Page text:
Following Jesus defeat of the spiritual powers of evil on the cross, our spiritual protection is different, so circumcision is no longer so important. It reminds Jews that they are Jews, but has no value for those who are not.

Paul then playfully suggests that some who are not circumcised can fulfil the law. This is a consequence of the Judger’s false claim that the Gentiles have the law written on their heart. It would mean that some Gentiles would fulfil the law they supposedly have written on their hearts. This gives the odd result, that people who are not circumcised can fulfil the law, while those who are don’t. This contradiction undermines the Jewish Judger’s arguments about the circumcision and the law.

God is Unjust
The Jewish Judger’s argument about God’s wrath comes up again in Rom 3:5-8. He suggests that if God is wrong to judge, he should not be the judge at the end of the age. This is foolish. The problem is not with God being judge, but declaring that his attitude is one of wrath. Paul undermines this argument, by treating it as foolish. He says that it is as stupid as saying that “we should do evil so that good may come”. Paul calls this blasphemy and says that people who think like that deserve what they will get (v.8). God is right in everything he does, so he is the perfect judge.

Wednesday, June 17, 2020

Romans (3) Jewish Judger

At the beginning of chapter 2, Paul explains that the Jewish Judger is wrong in his condemnation of people. He is actually putting himself under God’s judgement. Paul's message is consistent with Jesus behaviour. He was happy to dine with ordinary sinful people and he healed their diseases and cast out the demons who were harassing them. Jesus was only really critical of people who used the requirements of the law to condemn people and lay a burden on them. He understood that the law could be a burden for people who had struggled with life, and he got angry with those who did not help them deal with this burden. Paul was copying Jesus when he spoke angrily about the Jewish Judger.

Paul declared that the Judger was guilty of some of the sins that he had put on the list. He was guilty of injustice, deceit, cunning, arrogance, self-importance. He is unfeeling and uncaring. This is the type of behaviour that God really does hate, so Paul was correct in saying that the Jewish Judger was placing himself under God’s judgement.

Paul drives the nail home by saying that he was ignoring the aspects of God’s character that make him right/correct in what he has done.

Or do you show contempt for the riches of his kindness, forbearance and patience, not realizing that God’s kindness is intended to lead you to repentance (Rom 2:4)?
This is an amazing statement, that cuts right across the Jewish Judger’s rant in Rom 1:18-32. When God thinks about the people of the world, his attitude is kindness, forbearance and patience. Paul repeats the word “kindness” to emphasize its importance. God is not interested in whacking sinful people; he just wants a change of heart. This a massive contrast with the judger, who wants people to see themselves under God’s wrath and subject to serious punishment.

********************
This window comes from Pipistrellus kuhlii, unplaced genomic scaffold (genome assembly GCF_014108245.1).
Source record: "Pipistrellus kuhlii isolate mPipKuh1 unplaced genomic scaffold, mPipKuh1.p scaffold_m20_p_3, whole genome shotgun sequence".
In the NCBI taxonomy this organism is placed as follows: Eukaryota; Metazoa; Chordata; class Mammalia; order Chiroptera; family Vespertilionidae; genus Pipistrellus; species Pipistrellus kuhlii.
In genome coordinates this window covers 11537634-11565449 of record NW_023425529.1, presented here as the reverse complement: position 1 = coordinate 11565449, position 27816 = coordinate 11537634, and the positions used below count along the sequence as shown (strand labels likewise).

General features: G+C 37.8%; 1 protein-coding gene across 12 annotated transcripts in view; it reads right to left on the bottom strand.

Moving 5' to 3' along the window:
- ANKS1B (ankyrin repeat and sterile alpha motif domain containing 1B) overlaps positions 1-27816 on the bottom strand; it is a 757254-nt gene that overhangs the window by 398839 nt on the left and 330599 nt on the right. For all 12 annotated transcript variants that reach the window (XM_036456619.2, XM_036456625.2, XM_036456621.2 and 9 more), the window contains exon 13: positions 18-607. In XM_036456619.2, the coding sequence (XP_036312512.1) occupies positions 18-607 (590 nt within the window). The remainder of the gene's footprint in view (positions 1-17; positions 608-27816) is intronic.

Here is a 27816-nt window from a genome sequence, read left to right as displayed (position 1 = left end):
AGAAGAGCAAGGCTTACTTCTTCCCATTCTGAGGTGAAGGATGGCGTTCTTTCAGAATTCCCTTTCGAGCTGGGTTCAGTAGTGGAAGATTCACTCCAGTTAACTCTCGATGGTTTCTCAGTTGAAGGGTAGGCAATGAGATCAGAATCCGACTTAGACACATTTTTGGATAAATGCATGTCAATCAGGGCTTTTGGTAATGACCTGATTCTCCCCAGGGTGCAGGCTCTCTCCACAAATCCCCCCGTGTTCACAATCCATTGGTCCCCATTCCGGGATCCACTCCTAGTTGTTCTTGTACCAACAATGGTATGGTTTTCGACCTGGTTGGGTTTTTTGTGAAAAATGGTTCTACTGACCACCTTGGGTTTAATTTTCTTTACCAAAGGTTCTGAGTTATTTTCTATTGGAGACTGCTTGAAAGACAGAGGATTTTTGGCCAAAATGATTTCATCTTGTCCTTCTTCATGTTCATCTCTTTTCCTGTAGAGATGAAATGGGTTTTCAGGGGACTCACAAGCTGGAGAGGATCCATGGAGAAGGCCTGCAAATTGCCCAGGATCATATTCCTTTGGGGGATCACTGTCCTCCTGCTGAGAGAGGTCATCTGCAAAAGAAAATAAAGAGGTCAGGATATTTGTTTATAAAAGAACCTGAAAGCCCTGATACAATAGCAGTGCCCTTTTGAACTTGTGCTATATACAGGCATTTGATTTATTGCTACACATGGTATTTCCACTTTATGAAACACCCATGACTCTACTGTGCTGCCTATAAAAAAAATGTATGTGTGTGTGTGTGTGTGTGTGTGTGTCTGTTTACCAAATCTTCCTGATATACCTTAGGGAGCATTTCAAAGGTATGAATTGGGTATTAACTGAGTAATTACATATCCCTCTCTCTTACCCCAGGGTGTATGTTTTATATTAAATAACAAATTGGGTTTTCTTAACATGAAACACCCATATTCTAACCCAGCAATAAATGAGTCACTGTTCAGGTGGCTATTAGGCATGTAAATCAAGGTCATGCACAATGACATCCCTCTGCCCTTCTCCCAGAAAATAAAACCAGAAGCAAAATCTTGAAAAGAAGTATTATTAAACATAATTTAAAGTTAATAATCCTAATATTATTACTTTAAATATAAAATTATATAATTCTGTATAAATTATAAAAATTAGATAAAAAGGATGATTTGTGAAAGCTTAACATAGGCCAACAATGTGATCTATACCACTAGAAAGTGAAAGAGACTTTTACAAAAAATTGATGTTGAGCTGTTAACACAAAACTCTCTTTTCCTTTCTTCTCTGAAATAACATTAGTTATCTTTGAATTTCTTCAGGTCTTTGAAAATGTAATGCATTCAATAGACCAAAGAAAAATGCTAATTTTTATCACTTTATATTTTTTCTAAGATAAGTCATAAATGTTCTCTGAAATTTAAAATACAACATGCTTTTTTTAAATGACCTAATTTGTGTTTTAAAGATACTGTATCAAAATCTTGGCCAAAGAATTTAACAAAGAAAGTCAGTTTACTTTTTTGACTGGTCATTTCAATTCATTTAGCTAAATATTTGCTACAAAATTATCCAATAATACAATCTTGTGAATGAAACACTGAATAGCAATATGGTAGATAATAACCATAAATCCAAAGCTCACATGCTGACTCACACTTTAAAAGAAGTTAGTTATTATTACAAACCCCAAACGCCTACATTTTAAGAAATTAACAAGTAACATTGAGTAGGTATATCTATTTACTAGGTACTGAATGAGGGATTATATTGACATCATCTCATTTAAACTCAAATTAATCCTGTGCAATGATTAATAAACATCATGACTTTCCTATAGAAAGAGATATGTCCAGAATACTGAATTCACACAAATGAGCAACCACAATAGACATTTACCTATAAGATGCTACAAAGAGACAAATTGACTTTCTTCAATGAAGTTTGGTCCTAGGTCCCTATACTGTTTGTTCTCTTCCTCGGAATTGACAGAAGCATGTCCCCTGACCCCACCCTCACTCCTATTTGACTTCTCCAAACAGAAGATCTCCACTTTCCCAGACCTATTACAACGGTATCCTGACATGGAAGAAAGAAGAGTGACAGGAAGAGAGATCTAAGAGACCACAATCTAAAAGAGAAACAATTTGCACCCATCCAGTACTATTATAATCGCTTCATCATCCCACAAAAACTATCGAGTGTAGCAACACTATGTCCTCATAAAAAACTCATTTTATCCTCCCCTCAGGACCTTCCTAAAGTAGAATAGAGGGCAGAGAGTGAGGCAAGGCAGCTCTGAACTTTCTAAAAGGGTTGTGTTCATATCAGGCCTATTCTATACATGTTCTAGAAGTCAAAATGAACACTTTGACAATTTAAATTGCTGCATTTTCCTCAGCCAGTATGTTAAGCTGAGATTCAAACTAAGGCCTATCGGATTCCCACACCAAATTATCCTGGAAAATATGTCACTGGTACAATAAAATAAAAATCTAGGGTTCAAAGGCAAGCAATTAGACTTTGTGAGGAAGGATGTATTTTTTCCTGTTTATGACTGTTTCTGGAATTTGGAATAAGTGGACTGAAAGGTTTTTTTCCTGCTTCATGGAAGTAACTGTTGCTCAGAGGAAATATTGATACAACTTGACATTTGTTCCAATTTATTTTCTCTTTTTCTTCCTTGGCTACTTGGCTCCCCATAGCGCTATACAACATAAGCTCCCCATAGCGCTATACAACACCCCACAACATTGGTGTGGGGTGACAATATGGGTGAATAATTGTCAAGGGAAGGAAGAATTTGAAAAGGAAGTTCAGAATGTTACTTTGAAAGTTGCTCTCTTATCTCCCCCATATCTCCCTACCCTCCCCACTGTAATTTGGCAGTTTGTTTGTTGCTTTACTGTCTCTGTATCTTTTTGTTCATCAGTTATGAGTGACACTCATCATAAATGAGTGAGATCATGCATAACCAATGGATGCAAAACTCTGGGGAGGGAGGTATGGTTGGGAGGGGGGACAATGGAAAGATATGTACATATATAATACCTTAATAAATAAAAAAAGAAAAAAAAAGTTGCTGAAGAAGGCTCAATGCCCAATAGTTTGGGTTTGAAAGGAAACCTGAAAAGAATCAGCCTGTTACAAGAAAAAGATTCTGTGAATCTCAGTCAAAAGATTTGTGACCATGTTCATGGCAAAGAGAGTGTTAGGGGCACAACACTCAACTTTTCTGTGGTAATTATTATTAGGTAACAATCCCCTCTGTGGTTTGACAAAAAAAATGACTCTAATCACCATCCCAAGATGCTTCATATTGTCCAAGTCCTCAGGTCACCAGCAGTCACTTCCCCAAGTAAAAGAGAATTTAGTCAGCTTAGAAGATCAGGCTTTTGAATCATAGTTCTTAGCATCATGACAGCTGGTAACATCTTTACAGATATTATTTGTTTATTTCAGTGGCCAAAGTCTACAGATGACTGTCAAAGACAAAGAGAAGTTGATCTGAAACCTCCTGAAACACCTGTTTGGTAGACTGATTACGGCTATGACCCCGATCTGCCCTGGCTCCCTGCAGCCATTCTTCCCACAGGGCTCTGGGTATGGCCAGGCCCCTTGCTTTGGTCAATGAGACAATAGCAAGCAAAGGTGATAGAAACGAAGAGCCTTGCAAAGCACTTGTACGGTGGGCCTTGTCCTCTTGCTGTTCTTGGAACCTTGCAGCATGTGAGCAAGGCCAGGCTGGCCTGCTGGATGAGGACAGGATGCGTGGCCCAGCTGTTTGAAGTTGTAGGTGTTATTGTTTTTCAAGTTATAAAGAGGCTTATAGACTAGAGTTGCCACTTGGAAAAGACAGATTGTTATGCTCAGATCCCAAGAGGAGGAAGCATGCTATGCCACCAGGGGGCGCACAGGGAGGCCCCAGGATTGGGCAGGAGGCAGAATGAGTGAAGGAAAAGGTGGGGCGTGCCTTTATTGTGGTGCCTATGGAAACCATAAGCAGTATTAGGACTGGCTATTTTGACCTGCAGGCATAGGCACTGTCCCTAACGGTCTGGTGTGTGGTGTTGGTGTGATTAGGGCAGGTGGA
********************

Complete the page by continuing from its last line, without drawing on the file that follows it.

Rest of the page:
Forbearance is an interesting word to ascribe to God. It means “restraint”. This is the basis for our salvation. God’s immediate response to sin is not to punish, but to restrain himself, and attempt to work out a solution, that will set his people free from the mess that they are in (Rom 3:25). Paul understood this, because he had experienced it himself. Paul was blunt with the Jewish Judger, because he did not want the views he himself held before he encountered Jesus being brought into the church by Jewish Christians who did not understand the radical nature of Jesus revelation of God.

The thing that really upsets Paul is stubbornness and unrepentance that insists on portraying God as harsh and cruel when he is actually kind. Paul has blunt words for him.

But in accordance with your hardness and your impenitent heart you are treasuring up for yourself wrath in the day of wrath and revelation of the right judgment of God (Rom 2:5).
Paul tells the Jewish Judger that he will get what he wants: “wrath in the day of wrath”. I think that Paul is using hyperbole to expose his challenger’s harshness, because he concludes that the day will reveal God’s righteousness, not his wrath, ie “revelation of the right judgment of God”.

The thing that really upsets God is stubbornness and unrepentance that insists on portraying God as harsh and cruel, when he is actually kind (Rom 2:5). Condemning people who are enslaved by sin and evil is what brings judgment. This is was the judger’s mistake, and it really upset Paul, I presume because that is who he was before he encountered Jesus on the Damascus Road.

This is a warning to anyone who attempts to preach from the first few chapters of Romans. Which message are we pushing? If we are saying that God is angry with sinners and that they deserve judgement, we are backing the wrong horse. If we want to be with Paul, we should be proclaiming the kindness and patience of God.

A judgment approach to Paul’s gospel does not work. Paul demolishes the Jewish Judger’s argument. He would demolish the argument of any Christian judger’s argument too. When we start judging, we joining with the Pharisees.

Paul’s gospel is about the rightness of God, not about wrath against those who cannot help it. The message of the epistle is that we are stuck in sin until God recues us. Being wrathful towards people who have been entrapped by sin is mean, as wrath is a mate of satan.

Another Exaggeration